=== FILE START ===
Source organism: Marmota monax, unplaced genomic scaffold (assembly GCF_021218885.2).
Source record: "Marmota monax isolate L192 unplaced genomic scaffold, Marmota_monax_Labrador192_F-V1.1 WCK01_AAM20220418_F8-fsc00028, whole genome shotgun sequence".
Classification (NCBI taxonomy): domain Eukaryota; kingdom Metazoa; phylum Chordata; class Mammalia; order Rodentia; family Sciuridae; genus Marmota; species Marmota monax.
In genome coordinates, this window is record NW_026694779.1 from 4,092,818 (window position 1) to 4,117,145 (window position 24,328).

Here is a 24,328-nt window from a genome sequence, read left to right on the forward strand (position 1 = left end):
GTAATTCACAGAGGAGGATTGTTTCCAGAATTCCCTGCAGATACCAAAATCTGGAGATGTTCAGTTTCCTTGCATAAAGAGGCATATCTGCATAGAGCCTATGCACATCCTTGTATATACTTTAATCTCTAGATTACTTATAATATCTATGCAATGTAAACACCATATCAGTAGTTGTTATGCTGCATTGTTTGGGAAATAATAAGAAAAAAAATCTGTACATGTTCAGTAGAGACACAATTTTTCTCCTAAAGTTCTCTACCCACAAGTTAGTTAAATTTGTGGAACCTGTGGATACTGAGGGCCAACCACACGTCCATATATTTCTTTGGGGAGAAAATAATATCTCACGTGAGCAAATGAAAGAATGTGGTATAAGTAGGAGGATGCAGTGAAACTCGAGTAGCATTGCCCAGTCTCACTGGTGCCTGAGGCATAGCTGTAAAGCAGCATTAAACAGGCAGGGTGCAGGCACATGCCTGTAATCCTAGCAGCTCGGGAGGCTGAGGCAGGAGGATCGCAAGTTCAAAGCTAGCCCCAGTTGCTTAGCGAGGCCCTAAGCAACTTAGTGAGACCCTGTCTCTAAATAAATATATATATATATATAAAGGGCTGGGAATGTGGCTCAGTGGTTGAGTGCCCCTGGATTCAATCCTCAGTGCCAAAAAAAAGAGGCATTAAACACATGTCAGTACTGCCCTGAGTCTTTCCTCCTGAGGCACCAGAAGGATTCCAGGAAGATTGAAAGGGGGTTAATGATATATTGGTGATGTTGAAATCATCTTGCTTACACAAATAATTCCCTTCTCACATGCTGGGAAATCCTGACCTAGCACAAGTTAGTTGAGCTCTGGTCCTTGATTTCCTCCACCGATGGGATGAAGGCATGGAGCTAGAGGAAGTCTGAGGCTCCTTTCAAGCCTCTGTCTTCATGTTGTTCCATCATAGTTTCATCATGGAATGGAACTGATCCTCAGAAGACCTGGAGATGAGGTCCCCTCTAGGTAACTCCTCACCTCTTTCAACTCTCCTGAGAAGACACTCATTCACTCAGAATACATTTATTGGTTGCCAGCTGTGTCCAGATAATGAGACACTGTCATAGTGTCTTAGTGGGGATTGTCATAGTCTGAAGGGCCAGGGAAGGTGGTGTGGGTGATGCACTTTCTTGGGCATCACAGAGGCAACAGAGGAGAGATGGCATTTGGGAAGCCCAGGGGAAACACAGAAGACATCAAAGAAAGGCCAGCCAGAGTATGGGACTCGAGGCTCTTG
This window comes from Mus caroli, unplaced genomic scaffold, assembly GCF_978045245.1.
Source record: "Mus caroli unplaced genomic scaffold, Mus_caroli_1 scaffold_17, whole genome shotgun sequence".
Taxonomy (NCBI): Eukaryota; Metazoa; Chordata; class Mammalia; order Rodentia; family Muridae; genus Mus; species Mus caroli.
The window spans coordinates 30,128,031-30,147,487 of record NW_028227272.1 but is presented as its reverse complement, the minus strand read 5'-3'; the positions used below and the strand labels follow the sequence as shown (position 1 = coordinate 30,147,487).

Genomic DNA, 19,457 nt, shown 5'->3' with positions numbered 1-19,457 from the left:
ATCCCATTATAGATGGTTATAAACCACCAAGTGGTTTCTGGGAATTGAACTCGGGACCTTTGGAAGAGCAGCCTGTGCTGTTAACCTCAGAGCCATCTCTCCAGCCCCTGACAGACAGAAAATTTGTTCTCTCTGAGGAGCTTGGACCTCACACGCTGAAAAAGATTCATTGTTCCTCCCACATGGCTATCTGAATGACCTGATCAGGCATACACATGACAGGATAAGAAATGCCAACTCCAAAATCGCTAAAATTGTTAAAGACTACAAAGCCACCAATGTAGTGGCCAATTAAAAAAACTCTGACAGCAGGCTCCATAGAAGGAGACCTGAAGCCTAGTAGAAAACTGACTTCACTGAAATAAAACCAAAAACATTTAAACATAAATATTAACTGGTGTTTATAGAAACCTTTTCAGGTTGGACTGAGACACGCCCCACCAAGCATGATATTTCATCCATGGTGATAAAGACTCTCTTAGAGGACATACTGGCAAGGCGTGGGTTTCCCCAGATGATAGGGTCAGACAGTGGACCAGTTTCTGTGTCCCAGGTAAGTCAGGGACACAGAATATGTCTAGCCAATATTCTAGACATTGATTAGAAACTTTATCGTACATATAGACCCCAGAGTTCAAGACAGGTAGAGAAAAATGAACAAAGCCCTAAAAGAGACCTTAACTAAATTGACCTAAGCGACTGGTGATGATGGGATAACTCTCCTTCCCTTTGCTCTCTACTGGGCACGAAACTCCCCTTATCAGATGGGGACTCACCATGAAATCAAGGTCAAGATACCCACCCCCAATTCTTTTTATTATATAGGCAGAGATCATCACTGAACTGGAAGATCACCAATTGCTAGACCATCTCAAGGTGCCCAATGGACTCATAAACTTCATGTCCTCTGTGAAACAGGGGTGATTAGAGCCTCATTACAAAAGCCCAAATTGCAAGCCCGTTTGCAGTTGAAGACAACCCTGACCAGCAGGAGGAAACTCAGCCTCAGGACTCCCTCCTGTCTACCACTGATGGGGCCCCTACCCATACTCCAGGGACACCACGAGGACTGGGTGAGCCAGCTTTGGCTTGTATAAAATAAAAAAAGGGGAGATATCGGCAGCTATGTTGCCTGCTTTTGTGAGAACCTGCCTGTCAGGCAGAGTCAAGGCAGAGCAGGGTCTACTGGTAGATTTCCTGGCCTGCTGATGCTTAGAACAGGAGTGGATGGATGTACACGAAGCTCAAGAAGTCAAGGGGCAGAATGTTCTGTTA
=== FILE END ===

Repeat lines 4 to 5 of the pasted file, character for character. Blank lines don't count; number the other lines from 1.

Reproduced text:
In genome coordinates, this window is record NW_026694779.1 from 4,092,818 (window position 1) to 4,117,145 (window position 24,328).

Here is a 24,328-nt window from a genome sequence, read left to right on the forward strand (position 1 = left end):